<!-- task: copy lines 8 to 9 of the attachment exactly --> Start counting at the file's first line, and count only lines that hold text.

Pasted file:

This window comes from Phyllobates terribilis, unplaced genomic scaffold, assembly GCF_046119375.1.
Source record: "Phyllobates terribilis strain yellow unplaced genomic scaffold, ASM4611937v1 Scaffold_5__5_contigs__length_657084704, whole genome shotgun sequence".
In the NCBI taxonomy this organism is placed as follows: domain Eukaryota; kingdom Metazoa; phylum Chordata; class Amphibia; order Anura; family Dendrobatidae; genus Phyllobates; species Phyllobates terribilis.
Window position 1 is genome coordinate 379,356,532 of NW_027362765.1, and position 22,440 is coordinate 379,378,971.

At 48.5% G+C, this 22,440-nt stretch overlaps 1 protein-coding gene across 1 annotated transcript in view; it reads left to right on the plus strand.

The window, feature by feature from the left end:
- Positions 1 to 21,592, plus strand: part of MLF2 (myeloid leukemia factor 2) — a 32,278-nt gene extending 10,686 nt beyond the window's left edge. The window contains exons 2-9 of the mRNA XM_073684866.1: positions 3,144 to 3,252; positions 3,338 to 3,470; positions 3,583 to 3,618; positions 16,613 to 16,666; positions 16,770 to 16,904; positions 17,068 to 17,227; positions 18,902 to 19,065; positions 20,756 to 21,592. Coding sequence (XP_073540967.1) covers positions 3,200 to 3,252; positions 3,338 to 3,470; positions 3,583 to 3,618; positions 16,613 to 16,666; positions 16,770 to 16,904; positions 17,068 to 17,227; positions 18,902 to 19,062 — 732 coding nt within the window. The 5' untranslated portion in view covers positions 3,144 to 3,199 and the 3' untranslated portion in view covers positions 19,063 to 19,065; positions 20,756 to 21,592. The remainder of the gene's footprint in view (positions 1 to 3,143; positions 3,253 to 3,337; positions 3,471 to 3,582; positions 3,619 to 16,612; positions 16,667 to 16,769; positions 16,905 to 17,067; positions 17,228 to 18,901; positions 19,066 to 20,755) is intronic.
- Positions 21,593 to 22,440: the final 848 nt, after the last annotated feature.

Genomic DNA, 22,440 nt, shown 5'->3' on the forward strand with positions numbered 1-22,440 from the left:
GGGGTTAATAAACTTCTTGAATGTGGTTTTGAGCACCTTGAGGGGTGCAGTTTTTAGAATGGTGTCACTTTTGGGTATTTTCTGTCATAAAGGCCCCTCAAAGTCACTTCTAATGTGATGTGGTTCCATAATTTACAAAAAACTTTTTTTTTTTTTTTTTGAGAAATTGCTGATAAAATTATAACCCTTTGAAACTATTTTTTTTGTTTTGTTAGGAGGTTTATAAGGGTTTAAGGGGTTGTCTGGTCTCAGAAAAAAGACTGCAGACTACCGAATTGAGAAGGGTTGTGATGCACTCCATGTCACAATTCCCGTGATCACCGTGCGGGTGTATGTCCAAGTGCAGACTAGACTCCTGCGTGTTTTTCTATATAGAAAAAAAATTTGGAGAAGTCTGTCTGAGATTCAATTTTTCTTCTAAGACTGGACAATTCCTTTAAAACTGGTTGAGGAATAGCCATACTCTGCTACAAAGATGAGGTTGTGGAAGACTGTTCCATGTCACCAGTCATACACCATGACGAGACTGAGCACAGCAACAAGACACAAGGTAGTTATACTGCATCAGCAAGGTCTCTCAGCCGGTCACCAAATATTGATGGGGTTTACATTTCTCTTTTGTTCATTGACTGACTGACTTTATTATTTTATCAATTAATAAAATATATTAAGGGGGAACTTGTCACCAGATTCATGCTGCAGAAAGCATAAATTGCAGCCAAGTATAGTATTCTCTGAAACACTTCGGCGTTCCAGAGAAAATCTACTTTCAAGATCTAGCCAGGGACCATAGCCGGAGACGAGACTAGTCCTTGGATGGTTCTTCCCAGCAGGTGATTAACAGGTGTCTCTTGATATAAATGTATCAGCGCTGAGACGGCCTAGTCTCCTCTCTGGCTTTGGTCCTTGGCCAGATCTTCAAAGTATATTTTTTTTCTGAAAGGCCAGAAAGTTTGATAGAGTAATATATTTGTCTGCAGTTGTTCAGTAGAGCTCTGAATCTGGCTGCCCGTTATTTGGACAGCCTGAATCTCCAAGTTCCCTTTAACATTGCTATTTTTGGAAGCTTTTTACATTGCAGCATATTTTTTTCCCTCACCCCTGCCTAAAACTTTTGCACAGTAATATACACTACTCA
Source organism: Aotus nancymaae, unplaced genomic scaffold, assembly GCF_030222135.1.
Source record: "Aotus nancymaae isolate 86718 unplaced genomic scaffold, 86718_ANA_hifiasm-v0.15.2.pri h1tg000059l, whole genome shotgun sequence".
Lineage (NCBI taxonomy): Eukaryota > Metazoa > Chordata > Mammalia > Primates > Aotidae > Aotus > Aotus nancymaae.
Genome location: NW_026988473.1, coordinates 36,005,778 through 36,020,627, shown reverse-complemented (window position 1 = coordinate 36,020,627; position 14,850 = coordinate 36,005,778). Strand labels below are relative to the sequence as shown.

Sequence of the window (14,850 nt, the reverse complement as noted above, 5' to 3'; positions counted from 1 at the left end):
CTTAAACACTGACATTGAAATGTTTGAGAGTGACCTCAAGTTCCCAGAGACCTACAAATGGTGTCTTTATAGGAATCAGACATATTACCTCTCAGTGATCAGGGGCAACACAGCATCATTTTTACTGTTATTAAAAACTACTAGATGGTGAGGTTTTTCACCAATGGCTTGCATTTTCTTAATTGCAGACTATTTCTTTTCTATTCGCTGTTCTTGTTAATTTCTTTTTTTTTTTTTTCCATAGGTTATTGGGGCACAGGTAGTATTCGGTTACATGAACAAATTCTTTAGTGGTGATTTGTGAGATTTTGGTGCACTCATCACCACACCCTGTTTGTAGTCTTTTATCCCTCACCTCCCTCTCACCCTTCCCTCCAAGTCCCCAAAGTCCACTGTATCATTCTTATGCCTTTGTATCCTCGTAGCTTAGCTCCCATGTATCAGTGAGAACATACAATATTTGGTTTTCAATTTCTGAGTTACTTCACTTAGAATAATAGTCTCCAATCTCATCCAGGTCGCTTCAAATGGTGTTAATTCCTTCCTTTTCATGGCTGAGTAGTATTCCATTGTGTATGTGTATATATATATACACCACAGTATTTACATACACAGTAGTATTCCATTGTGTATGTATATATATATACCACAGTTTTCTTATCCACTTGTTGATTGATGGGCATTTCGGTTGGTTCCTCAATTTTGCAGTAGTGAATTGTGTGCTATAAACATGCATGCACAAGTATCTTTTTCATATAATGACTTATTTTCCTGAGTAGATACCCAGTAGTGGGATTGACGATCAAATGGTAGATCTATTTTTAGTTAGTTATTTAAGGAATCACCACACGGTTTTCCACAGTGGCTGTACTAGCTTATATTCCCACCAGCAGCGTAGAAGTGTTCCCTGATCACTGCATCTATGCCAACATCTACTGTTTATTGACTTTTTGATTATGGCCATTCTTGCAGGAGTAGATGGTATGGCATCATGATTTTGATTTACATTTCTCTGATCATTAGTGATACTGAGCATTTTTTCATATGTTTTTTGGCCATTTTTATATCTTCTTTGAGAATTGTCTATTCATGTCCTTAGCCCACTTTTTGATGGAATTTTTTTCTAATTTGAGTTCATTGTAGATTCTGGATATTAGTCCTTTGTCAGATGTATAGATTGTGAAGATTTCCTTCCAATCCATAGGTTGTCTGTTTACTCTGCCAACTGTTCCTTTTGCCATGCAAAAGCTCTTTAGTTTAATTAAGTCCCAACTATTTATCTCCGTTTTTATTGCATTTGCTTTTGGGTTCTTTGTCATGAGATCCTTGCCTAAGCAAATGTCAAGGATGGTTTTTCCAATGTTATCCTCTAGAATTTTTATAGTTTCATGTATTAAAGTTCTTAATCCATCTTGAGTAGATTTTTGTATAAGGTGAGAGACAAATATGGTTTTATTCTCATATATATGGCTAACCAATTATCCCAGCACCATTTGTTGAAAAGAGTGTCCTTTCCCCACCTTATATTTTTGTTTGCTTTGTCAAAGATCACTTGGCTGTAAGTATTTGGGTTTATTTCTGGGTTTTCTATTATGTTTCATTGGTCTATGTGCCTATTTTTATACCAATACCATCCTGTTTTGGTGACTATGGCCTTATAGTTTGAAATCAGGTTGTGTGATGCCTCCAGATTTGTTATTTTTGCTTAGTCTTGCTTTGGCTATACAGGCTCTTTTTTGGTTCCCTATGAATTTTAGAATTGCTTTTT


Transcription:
- Positions 21,593 to 22,440: the final 848 nt, after the last annotated feature.

Genomic DNA, 22,440 nt, shown 5'->3' on the forward strand with positions numbered 1-22,440 from the left: